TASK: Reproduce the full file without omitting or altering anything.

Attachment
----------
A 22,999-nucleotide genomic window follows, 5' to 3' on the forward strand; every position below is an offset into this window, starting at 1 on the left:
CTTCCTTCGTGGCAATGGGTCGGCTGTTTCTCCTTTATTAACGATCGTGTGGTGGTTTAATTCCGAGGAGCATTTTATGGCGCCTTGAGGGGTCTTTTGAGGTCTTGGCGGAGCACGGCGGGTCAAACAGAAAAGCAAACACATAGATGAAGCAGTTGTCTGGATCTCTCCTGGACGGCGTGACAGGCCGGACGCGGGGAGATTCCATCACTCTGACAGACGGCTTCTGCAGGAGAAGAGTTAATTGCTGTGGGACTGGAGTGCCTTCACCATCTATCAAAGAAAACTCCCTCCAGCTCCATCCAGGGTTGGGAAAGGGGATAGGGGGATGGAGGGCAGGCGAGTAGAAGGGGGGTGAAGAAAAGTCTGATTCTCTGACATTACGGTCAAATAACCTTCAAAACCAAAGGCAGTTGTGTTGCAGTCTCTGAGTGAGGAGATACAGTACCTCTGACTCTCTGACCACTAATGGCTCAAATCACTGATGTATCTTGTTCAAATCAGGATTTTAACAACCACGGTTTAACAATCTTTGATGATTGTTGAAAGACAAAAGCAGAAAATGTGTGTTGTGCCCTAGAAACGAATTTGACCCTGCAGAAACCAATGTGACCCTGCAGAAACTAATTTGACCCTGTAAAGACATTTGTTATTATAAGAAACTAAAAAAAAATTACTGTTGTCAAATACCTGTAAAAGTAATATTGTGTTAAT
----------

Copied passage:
A 22,999-nucleotide genomic window follows, 5' to 3' on the forward strand; every position below is an offset into this window, starting at 1 on the left:
CTTCCTTCGTGGCAATGGGTCGGCTGTTTCTCCTTTATTAACGATCGTGTGGTGGTTTAATTCCGAGGAGCATTTTATGGCGCCTTGAGGGGTCTTTTGAGGTCTTGGCGGAGCACGGCGGGTCAAACAGAAAAGCAAACACATAGATGAAGCAGTTGTCTGGATCTCTCCTGGACGGCGTGACAGGCCGGACGCGGGGAGATTCCATCACTCTGACAGACGGCTTCTGCAGGAGAAGAGTTAATTGCTGTGGGACTGGAGTGCCTTCACCATCTATCAAAGAAAACTCCCTCCAGCTCCATCCAGGGTTGGGAAAGGGGATAGGGGGATGGAGGGCAGGCGAGTAGAAGGGGGGTGAAGAAAAGTCTGATTCTCTGACATTACGGTCAAATAACCTTCAAAACCAAAGGCAGTTGTGTTGCAGTCTCTGAGTGAGGAGATACAGTACCTCTGACTCTCTGACCACTAATGGCTCAAATCACTGATGTATCTTGTTCAAATCAGGATTTTAACAACCACGGTTTAACAATCTTTGATGATTGTTGAAAGACAAAAGCAGAAAATGTGTGTTGTGCCCTAGAAACGAATTTGACCCTGCAGAAACCAATGTGACCCTGCAGAAACTAATTTGACCCTGTAAAGACATTTGTTATTATAAGAAACTAAAAAAAAATTACTGTTGTCAAATACCTGTAAAAGTAATATTGTGTTAAT